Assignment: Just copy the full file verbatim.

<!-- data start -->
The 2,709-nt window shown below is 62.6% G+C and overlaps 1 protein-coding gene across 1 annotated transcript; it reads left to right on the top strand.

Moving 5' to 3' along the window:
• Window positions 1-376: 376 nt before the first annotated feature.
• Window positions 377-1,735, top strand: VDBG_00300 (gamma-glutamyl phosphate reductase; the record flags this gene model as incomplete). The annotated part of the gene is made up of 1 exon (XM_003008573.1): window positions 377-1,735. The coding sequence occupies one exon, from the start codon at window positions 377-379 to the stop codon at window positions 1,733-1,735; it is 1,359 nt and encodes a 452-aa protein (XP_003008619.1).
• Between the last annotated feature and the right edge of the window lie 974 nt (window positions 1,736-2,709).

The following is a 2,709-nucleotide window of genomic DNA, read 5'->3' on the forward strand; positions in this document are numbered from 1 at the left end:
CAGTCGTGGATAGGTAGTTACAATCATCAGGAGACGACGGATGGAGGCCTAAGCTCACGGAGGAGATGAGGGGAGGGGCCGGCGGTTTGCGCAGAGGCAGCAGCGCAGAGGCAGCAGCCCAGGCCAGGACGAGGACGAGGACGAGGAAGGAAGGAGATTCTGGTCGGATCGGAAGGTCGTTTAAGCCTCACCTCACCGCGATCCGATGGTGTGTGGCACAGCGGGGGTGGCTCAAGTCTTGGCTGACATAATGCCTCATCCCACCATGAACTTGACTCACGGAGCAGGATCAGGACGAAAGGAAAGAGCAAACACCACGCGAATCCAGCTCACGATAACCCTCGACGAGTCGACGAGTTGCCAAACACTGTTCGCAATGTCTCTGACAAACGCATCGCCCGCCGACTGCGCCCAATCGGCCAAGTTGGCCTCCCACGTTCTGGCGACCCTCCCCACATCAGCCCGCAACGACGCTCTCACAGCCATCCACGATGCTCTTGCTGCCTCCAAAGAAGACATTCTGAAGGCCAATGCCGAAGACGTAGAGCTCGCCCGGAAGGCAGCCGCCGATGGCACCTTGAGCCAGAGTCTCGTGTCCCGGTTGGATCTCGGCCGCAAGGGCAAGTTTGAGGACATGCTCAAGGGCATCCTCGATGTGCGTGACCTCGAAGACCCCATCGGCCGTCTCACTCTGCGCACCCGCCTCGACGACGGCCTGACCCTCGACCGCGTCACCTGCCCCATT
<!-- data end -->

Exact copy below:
The 2,709-nt window shown below is 62.6% G+C and overlaps 1 protein-coding gene across 1 annotated transcript; it reads left to right on the top strand.

Moving 5' to 3' along the window:
• Window positions 1-376: 376 nt before the first annotated feature.
• Window positions 377-1,735, top strand: VDBG_00300 (gamma-glutamyl phosphate reductase; the record flags this gene model as incomplete). The annotated part of the gene is made up of 1 exon (XM_003008573.1): window positions 377-1,735. The coding sequence occupies one exon, from the start codon at window positions 377-379 to the stop codon at window positions 1,733-1,735; it is 1,359 nt and encodes a 452-aa protein (XP_003008619.1).
• Between the last annotated feature and the right edge of the window lie 974 nt (window positions 1,736-2,709).

The following is a 2,709-nucleotide window of genomic DNA, read 5'->3' on the forward strand; positions in this document are numbered from 1 at the left end:
CAGTCGTGGATAGGTAGTTACAATCATCAGGAGACGACGGATGGAGGCCTAAGCTCACGGAGGAGATGAGGGGAGGGGCCGGCGGTTTGCGCAGAGGCAGCAGCGCAGAGGCAGCAGCCCAGGCCAGGACGAGGACGAGGACGAGGAAGGAAGGAGATTCTGGTCGGATCGGAAGGTCGTTTAAGCCTCACCTCACCGCGATCCGATGGTGTGTGGCACAGCGGGGGTGGCTCAAGTCTTGGCTGACATAATGCCTCATCCCACCATGAACTTGACTCACGGAGCAGGATCAGGACGAAAGGAAAGAGCAAACACCACGCGAATCCAGCTCACGATAACCCTCGACGAGTCGACGAGTTGCCAAACACTGTTCGCAATGTCTCTGACAAACGCATCGCCCGCCGACTGCGCCCAATCGGCCAAGTTGGCCTCCCACGTTCTGGCGACCCTCCCCACATCAGCCCGCAACGACGCTCTCACAGCCATCCACGATGCTCTTGCTGCCTCCAAAGAAGACATTCTGAAGGCCAATGCCGAAGACGTAGAGCTCGCCCGGAAGGCAGCCGCCGATGGCACCTTGAGCCAGAGTCTCGTGTCCCGGTTGGATCTCGGCCGCAAGGGCAAGTTTGAGGACATGCTCAAGGGCATCCTCGATGTGCGTGACCTCGAAGACCCCATCGGCCGTCTCACTCTGCGCACCCGCCTCGACGACGGCCTGACCCTCGACCGCGTCACCTGCCCCATT